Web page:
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Chewing over the Churnalism: PLoS Medicine in NHS Choices

“Few things can make a doctor’s heart sink more in a clinic than a patient brandishing a newspaper clipping”, wrote Ben Goldacre in an article in the BMJ last year. (Especially if that clipping is from the Daily Mail, which has acquired such a reputation for dividing the world up into things that either cause or cure cancer that a blog – the Daily Mail Oncological Ontology Project – is dedicated to keeping a vigilant record).

Journalistic reporting of health studies was evaluated in a recent analysis in PLoS Medicine. Looking at 500 medical news stories that covered treatments, tests, products, and procedures, Gary Schwitzer, Publisher of, found that most stories failed to adequately address the costs, harms, benefits and the existence of other treatments options. PLoS Medicine‘s related editorial discussed the many reasons why the results of health studies can be sensationalized in the media, one of which is that press releases issued by medical journals are often prone to hype. In her blog Rebecca Walton made reference to the phenomenon of “churnalism” that can rapidly spread a misleading report or hyped release: increasingly online news sites recycle press releases verbatim and as a consequence “a lot of power lies in the hands of the press officer to shape news coverage.”

What can be done to avoid the cynical dismissal of all attempts by health reporters to explain medical research to public? Ben Goldacre praised the now defunct National Library of Health Hitting the Headlines project to better inform the public and help doctors, who on the basis of the newspaper story may be tempted to just dismiss the research cited by their patients. This has now been been supplanted by the NHS Choices Behind the Headlines service. This site is updated at an impressive rate, analyzing the health stories that break into the national news every day. The site provides a short review of the study that has attracted so much attention, comparing it to the way it is represented by the headlines, before asking what the NHS Knowledge Service can draw from the research.

In the last two weeks two PLoS Medicine papers have featured in NHS Choices Behind the Headlines. One of these was a study by Hans Bisgaard and colleagues which showed an association between mutations in the filaggrin gene (FLG) and ownership of cats with the development of eczema in infancy. The Daily Mail was so concerned about the 8 million cat owners in the United Kingdom that it definitively stated in the headline: “Own a cat and run the risk of eczema.” (This statement rather neatly avoided the fact that if you haven’t got the mutation, having a cat is not going to make you more likely to get eczema). Behind the Headlines listed the strengths and limitations of the study, as the authors do in the discussion section of the freely available article. It pointed out that the FLG mutation has only been estimated to account for about 11% of cases of eczema, so the findings will not apply to the majority of people with eczema. (The study was also covered by the Daily Telegraph, BBC News, New Scientist and Nursing in Practice, all with slightly more moderate headlines).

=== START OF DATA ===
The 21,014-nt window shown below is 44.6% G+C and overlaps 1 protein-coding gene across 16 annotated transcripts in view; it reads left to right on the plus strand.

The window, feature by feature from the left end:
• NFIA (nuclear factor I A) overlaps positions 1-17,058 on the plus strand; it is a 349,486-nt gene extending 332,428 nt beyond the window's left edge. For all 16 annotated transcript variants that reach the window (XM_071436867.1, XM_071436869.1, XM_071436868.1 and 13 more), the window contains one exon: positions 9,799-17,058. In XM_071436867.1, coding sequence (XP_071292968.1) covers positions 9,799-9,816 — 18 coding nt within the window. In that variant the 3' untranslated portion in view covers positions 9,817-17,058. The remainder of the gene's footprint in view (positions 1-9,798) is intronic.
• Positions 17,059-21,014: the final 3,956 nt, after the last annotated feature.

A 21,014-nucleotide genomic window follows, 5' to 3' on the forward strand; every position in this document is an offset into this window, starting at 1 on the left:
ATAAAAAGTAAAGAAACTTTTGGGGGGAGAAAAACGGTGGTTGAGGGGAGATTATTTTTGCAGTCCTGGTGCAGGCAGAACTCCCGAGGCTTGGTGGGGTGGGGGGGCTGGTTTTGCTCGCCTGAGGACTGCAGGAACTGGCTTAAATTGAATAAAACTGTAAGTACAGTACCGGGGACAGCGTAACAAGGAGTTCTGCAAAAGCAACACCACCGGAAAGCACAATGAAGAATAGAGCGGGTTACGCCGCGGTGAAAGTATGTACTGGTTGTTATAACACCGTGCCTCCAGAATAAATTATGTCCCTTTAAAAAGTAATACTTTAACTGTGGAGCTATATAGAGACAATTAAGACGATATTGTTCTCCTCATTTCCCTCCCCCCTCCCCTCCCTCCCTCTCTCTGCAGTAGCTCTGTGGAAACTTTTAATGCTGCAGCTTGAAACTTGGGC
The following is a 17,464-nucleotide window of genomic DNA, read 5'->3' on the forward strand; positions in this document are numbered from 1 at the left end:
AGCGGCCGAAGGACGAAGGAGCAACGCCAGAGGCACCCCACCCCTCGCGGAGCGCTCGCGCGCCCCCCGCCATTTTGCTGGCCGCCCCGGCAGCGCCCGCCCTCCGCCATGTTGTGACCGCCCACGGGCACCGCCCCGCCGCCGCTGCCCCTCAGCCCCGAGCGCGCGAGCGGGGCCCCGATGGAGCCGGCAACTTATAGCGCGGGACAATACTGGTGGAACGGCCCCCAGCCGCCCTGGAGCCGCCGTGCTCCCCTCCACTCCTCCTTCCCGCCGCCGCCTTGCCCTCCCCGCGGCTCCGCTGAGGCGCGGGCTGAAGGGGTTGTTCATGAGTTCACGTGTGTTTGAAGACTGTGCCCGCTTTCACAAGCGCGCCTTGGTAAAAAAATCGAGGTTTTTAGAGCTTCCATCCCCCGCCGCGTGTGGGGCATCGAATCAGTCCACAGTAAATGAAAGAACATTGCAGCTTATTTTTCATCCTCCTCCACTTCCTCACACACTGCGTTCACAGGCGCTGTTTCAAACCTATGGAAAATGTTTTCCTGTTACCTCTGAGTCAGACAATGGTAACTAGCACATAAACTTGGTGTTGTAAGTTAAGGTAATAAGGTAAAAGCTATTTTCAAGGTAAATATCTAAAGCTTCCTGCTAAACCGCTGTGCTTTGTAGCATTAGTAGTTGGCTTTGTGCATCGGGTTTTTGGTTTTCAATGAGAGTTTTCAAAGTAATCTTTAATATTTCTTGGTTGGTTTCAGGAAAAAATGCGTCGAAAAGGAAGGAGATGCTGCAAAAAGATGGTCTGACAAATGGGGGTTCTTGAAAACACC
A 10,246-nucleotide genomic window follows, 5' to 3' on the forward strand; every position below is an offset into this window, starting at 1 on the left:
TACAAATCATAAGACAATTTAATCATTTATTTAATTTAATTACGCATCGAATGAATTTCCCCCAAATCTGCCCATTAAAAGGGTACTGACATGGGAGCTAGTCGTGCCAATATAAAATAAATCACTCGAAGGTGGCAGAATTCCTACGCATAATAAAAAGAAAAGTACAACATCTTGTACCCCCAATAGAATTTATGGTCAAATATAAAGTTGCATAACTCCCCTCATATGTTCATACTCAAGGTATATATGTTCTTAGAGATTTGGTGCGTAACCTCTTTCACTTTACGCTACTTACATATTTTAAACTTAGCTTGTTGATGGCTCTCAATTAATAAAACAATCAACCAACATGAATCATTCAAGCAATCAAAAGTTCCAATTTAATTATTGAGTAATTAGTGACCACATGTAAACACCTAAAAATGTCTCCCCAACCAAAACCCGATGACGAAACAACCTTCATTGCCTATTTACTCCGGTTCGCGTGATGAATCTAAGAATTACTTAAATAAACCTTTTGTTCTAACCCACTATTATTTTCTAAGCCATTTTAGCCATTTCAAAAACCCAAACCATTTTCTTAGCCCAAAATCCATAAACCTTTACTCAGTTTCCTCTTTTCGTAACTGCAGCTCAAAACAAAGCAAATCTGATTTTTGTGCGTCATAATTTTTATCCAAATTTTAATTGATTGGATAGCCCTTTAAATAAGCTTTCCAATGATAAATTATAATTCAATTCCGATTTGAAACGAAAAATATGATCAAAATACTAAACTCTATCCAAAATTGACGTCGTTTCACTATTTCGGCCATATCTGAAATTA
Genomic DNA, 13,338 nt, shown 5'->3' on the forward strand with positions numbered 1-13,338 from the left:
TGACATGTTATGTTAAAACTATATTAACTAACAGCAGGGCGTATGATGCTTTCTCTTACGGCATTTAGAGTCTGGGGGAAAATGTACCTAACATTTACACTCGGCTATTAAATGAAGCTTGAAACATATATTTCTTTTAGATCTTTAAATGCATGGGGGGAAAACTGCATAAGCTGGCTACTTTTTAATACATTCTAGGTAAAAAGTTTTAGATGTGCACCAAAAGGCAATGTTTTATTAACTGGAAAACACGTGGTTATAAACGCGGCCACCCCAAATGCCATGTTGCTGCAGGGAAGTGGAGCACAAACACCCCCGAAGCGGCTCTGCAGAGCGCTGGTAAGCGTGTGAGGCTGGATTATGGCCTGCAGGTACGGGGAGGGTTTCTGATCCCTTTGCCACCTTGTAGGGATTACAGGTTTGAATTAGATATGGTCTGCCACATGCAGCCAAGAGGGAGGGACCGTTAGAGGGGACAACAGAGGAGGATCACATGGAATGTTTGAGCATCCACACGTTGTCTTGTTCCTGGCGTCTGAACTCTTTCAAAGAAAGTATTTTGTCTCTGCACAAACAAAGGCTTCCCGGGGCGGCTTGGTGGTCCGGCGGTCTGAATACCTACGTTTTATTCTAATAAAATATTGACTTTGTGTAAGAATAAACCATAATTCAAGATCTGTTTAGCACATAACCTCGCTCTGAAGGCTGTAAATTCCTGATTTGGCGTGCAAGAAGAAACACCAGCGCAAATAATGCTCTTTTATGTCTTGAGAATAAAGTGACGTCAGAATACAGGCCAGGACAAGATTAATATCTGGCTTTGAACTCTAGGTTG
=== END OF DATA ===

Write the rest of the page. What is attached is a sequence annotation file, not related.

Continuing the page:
The second PLoS Medicine study recently reviewed on Behind the Headlines was by Rebecca Slater and colleagues. This research suggested that the currently used pain assessment tools may be underestimating the pain response in infants. The Behind the Headlines review looked at the coverage of the study by the Daily Telegraph and the Daily Mail.

Another attempt to get behind the headlines is the Australia-based Media Doctor. Like, it uses evaluation criteria to assess the quality of stories in the Australian press. These ten criteria include whether or not the story in question has relied on the press release. A study recently published in PLoS ONE used the ratings provided by the Media Doctor site and concluded that much of the information the public receives about complementary and alternative medicine is inaccurate or incomplete.

In a 2005 PLoS Medicine debate on the roles and responsibilities of the media in disseminating health information, David Henry and Amanda Wilson of the Media Doctor project said that many journalists have indicated to them that “they are prepared to look critically at their own practices.” And although Gary Schwitzer’s analysis of the quality of reporting of health stories in the media finds the majority to be misleading, does highlight examples of excellent journalism. Hopefully, these various attempts to evaluate the quality of health reporting in the media can provide cause for reflection by all parties involved in the dissemination of news and information — not just journalists, but medical journals, industry, academic institutions and individual clinicians and researchers.

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